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The People v. Dellonamaye Smith

IN THE COURT OF APPEAL OF THE STATE OF CALIFORNIA THIRD APPELLATE DISTRICT (Sacramento)


October 27, 2011

THE PEOPLE, PLAINTIFF AND RESPONDENT,
v.
DELLONAMAYE SMITH, DEFENDANT AND APPELLANT.

(Super. Ct. No. 09F01848)

The opinion of the court was delivered by: Blease , Acting P. J.

P. v. Smith

CA3

NOT TO BE PUBLISHED

California Rules of Court, rule 8.1115(a), prohibits courts and parties from citing or relying on opinions not certified for publication or ordered published, except as specified by rule 8.1115(b). This opinion has not been certified for publication or ordered published for purposes of rule 8.1115.

A jury convicted defendant Dellonamaye Smith of evading a peace officer with willful and wanton disregard for the safety of persons or property (Veh. Code, § 2800.2, subd. (a)) and lynching (Pen. Code, § 405a).*fn1 Following her conviction, defendant admitted four prior prison term enhancements (§ 667.5, subd. (b)), and the trial court sentenced her to six years and eight months in prison.*fn2

On appeal, defendant contends the four prior prison term enhancements must be stricken because she did not admit that she served a separate prison term for each conviction and there was no evidence that she had. Defendant also contends she is entitled to additional presentence conduct credit under the recent amendments to section 4019.

We shall conclude, based on the totality of the circumstances, that defendant admitted the allegations set forth in the first amended information, which included an allegation that she served a separate prison term for each conviction. We shall further conclude that defendant is entitled to additional presentence conduct credit. Accordingly, we shall modify the judgment to reflect those additional credits and affirm the judgment as modified.

I DISCUSSION*fn3

Prior Prison Term Enhancements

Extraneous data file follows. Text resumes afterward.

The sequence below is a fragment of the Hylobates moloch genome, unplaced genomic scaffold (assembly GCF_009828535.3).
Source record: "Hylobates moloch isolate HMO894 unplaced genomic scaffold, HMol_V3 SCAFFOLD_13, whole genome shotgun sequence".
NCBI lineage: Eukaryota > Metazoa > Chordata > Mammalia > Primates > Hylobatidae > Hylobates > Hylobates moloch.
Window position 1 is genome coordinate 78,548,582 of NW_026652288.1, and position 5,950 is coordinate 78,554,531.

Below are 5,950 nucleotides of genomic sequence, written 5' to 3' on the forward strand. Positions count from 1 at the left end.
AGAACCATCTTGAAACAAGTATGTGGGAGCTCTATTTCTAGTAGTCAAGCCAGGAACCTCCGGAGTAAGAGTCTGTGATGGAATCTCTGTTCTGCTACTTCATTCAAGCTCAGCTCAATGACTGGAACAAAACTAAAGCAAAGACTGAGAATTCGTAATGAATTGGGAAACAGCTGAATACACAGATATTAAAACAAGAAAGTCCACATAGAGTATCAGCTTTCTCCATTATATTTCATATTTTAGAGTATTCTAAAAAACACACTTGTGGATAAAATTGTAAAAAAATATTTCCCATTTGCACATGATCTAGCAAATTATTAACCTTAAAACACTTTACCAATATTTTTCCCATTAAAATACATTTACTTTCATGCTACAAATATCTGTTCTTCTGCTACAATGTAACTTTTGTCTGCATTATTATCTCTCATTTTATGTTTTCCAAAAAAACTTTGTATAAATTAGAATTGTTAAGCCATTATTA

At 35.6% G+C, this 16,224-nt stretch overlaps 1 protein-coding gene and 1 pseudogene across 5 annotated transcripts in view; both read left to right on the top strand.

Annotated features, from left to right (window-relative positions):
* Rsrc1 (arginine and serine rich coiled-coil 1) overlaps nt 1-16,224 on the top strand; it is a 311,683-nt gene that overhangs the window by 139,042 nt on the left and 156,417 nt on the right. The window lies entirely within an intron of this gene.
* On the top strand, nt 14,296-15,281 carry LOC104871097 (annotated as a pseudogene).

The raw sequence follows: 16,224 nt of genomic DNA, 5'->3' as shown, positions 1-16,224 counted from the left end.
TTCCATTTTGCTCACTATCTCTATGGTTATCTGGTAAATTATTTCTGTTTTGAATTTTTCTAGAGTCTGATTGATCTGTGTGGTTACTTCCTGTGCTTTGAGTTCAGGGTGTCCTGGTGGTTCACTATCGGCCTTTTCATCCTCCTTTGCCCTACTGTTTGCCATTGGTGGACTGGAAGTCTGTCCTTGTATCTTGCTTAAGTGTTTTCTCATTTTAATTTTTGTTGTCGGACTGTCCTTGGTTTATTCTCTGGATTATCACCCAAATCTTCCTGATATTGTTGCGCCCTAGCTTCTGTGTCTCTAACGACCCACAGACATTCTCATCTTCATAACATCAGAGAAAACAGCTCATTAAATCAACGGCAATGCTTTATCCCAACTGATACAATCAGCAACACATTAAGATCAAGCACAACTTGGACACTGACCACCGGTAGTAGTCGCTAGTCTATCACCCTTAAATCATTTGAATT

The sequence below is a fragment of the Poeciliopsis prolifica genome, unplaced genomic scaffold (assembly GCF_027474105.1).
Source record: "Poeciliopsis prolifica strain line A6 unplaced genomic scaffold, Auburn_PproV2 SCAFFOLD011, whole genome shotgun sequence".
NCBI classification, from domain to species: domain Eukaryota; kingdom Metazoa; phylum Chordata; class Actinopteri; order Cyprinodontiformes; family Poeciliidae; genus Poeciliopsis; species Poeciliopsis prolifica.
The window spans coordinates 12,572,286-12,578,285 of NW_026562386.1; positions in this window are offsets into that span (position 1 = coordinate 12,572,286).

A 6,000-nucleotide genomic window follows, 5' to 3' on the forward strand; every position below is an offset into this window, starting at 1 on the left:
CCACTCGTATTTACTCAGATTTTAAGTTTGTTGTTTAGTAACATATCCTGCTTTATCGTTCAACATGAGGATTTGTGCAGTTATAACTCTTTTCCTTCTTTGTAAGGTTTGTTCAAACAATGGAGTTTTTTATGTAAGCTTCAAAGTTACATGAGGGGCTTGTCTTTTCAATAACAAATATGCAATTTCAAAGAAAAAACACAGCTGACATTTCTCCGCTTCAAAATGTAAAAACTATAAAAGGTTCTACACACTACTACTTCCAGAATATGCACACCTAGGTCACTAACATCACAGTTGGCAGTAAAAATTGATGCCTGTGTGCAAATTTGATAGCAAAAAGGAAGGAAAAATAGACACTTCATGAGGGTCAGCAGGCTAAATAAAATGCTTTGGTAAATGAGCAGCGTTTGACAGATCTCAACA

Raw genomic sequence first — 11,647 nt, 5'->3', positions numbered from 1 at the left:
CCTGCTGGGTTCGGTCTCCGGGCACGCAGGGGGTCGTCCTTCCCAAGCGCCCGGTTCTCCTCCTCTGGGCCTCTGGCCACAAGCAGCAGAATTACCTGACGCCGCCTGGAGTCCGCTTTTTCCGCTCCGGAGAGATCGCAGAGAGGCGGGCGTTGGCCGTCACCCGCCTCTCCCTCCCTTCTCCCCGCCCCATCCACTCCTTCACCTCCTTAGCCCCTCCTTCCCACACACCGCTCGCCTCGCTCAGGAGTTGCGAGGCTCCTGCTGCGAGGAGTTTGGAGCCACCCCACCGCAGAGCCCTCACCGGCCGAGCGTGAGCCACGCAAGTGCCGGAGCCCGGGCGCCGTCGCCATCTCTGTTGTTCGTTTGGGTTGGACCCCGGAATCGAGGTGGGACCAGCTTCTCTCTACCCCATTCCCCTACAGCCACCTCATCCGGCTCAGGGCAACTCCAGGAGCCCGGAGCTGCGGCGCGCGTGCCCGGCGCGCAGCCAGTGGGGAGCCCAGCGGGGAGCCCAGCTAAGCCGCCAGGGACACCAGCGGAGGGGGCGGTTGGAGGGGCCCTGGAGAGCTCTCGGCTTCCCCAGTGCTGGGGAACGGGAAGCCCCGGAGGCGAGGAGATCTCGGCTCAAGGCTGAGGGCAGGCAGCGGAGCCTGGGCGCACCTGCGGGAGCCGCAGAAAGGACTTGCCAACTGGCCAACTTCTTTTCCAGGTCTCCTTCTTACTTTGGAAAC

"[T]he prosecution bears the burden of proving each element of a sentence enhancement beyond a reasonable doubt; a reviewing court must review the record in the light most favorable to the judgment to determine whether substantial evidence supports the factfinder's conclusion, i.e., whether a reasonable trier of fact could have found that the prosecution had sustained its burden of proving the defendant guilty beyond a reasonable doubt." (People v. Jones (1999) 75 Cal.App.4th 616, 631.)

"Imposition of a sentence enhancement under Penal Code section 667.5 requires proof that the defendant: (1) was previously convicted of a felony; (2) was imprisoned as a result of that conviction; (3) completed that term of imprisonment; and (4) did not remain free for five years of both prison custody and the commission of a new offense resulting in a felony conviction." (People v. Tenner (1993) 6 Cal.4th 559, 563.)

Defendant contends there was insufficient evidence to prove the prior prison term enhancements because she "did not admit that she had served a separate prison term for each conviction and there was no evidence before the court establishing that she had." We are not persuaded. The first amended information alleged defendant had four prior felony convictions within the meaning of section 667.5, subdivision (b): (1) possession of a controlled substance for sale on November 18, 1997; (2) possession of a controlled substance on October 25, 2000; (3) receiving stolen property on November 9, 2001; and (4) possession of a weapon inside a penal institution on March 22, 2004. As to each of the prior convictions, the information further alleged that defendant "served a separate term in state prison of [one] year [or] more for the said offense, and that she did not remain free of prison custody for, or did commit an offense resulting in a felony conviction during a period of five years subsequent to the conclusion of said term . . . ."

After defendant was convicted, the trial court asked defense counsel whether defendant would be "going forward . . . with a trial on the priors." Counsel responded that he had spoken to defendant, and that she was "prepared to admit her priors at this point." After addressing issues related to her co-defendants, the court then addressed defendant directly, stating: "[Y]our lawyer has indicated to me that you want to go ahead and admit to having suffered the prior convictions that are addressed in the Information. And that would follow Count 3, and there's four prior convictions that are here in the Information. [¶] Is that what you want to do? You want to waive or give up your right to trial as to those priors?" (Italics added.) Defendant indicated that she did. The court asked defendant if she needed any additional time to talk to her lawyer, and she said she did not.